Jody Illasiak can remember the first time he saw a salmon.

“I could remember a little ways back, probably 20 some odd years ago,” he said, recalling a fishing trip up the Hornaday River near Paulatuk. “(We) had a net there, so we check it and he pulled out a salmon. I asked him what kind of fish is that because it was the first time I’ve ever seen a salmon.

“I was pretty young, maybe eight or nine years old. Not too much came out of that one at the time because it was one salmon out of 2,000 char out of the river. Then the (year) 2000s and that’s when we start catching (salmon) along the coast. We had guys almost in every deep fishing hole in our Hornaday river pulling salmon out of their nets.”

Why are the salmon here?

The latest installment of the Aurora Research Institute speakers series took place May 20. It featured Illasiak discussing the ups and downs of salmon in the Arctic. Representing the Paulatuk Hunters and Trappers committee, he recounted how the community came to see the invasive species as a problem.

“We’re getting no whitefish in our net and then here you got three char with 15 salmon,” he said. “That was what some of the guys were catching right outside the town here.”

Know your salmon – this chart from the Arctic Salmon Project details the different types of salmon now found in the Arctic. It points out key features to identify in colour, size and shape. screenshot courtesy of Aurora Research Institute

Illasiak was “pretty comfortable saying” anglers in four communities in the region aren’t catching char anymore. Elsewhere, fishers are being forced to find new spots as salmon squeeze out the whitefish.

The pink-fleshed mainstay of British Columbia are swimming farther and farther North as waters warm and sea ice recedes.

To better understand the change, researchers are joining forces with harvesters to get a picture of how the river and oceanic ecosystems are shifting along with the climate.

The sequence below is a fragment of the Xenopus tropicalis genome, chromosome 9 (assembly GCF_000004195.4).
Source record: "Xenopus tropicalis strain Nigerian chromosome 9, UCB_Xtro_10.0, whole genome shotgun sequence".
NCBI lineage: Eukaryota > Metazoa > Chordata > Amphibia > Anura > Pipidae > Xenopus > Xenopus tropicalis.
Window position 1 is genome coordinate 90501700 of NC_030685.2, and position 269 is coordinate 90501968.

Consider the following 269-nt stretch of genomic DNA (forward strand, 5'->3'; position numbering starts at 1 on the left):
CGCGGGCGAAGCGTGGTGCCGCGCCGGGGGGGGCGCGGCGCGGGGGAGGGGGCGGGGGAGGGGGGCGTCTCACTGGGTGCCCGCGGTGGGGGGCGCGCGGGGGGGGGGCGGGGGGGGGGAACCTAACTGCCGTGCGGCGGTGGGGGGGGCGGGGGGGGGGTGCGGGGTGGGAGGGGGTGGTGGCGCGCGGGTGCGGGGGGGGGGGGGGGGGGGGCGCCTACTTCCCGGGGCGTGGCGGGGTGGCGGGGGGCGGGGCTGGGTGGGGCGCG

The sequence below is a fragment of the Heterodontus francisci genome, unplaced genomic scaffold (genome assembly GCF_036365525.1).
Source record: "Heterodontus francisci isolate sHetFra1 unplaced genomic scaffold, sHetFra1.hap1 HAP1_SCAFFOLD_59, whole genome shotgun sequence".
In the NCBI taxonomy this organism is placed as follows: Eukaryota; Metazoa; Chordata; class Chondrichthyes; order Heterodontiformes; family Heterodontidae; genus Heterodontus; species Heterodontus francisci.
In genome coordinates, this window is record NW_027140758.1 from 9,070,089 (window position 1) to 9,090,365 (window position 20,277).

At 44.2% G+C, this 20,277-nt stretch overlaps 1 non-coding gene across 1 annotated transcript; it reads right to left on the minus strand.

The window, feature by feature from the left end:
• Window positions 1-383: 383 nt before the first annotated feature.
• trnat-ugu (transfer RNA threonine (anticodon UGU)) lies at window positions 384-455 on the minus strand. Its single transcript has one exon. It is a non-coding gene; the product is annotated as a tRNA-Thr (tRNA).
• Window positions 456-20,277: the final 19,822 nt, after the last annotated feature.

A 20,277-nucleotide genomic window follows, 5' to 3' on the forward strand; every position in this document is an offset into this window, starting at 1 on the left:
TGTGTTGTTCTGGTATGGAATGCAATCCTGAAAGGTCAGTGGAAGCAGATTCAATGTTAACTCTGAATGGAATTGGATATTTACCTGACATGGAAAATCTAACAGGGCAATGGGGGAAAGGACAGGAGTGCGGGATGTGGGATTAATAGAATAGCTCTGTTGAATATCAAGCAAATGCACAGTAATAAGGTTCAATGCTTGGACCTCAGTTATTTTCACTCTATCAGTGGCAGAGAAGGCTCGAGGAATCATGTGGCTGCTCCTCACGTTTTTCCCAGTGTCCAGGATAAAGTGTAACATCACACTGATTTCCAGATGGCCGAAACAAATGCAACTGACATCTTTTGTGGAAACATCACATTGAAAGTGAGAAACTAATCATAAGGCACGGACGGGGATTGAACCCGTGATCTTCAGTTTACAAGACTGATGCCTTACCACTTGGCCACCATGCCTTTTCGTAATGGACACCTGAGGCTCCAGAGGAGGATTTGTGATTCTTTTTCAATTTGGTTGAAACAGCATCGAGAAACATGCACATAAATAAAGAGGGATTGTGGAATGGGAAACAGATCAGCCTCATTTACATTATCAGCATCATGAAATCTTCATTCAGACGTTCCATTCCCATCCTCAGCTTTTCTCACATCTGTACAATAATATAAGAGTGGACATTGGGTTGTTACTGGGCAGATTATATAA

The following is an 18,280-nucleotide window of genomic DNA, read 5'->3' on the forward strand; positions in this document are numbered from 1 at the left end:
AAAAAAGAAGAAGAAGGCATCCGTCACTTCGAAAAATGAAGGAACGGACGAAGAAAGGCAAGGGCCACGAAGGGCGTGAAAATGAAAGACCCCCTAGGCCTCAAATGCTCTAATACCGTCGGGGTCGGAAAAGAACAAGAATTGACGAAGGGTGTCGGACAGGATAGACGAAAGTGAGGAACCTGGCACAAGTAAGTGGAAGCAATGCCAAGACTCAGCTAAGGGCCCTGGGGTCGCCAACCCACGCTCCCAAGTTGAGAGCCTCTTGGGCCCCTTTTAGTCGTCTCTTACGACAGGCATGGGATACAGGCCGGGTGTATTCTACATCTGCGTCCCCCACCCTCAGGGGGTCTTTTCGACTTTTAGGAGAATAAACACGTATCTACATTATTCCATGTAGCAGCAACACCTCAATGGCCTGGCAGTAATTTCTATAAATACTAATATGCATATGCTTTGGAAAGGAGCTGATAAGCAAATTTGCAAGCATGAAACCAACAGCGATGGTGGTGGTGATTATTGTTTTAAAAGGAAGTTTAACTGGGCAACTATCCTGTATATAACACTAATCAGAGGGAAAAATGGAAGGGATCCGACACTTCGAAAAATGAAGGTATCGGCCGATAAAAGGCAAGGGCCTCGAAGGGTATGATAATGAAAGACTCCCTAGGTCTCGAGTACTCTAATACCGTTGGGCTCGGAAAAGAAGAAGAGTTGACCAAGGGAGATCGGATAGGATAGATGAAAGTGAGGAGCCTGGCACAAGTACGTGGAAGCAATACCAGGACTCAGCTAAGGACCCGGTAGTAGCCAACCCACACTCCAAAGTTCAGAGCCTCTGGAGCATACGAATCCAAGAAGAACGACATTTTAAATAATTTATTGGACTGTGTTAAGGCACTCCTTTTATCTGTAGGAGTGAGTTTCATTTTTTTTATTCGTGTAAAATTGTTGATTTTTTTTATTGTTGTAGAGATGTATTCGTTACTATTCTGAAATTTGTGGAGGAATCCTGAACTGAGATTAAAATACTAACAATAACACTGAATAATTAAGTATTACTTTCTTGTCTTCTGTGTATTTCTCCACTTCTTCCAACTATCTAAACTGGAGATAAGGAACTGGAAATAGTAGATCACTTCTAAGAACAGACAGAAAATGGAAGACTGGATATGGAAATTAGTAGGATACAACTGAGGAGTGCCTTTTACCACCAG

Researchers noted mapping the spread of salmon in the Arctic takes a lot of eyes, so the Arctic Salmon Project collects data from subsistence catches of fish across the North. In many cases, harvesters turn in the unusual catches, which have included a Salmon Shark – which looks like a miniature Great White Shark, in Kugluktuk.

“This is a big project,” said Department of Fisheries and Oceans Canada (DFO) biologist Karen Dunmall. “It’s a collaboration among harvesters, community members, the entire Arctic Salmon Network and scientists from across Canada.”

A map showing where in the Arctic salmon have been caught. While there is a historic chum salmon population that had colonized the Yukon river system during the last ice age 8,000 years ago, a second population is believed to be moving along the Arctic coast from Russia. screenshot courtesy of Aurora Research Institute

Noting that at this point salmon can be found just about anywhere in the Arctic, Dunmall mapped out where specific species have been found. The data shows the fish are making their way northward, which many species now routinely harvested in Ulukhaktok, Sachs Harbour and beyond.

Salmon that is sent in for research finds its way to Ryan McLeod at the Aurora Research Institute. He and his students take a series of samples and readings, such as the size of the head and the weight of the internal organs.

How many salmon are being caught in the Arctic? It varies from year to year – a lot.

Salmon catches in the Arctic fluctuate wildly, but in 2019 the number of fishes spiked. Of concern to many people in the Inuvialuit Settlement Region is the spike in salmon seems to correspond to a drop in char and whitefish. screenshot courtesy of Aurora Research Institute

A record harvest of 2,400 salmon was recorded in 2019, but only 10 salmon from 2020 have been received for analysis. To make some sense of the variability, DFO biologist Darcy McNicholl said scientists were relying heavily on traditional knowledge of the fish in the area, as some parts of the Arctic have had some historical experience with salmon runs.

Much of that knowledge is coming from the research of environmental graduate student Zander Chila from the University of Victoria. Chila conducted 54 interviews throughout the Inuvialuit Settlement Region (ISR) and said outside Aklavik, where according to traditional knowledge they’ve been pulling salmon out of the water forever, the outsider appeared in the Beaufort Delta in the 1990s.

It’s a concern that piles on challenges already faced by fishers, like increased turbidity and erosion.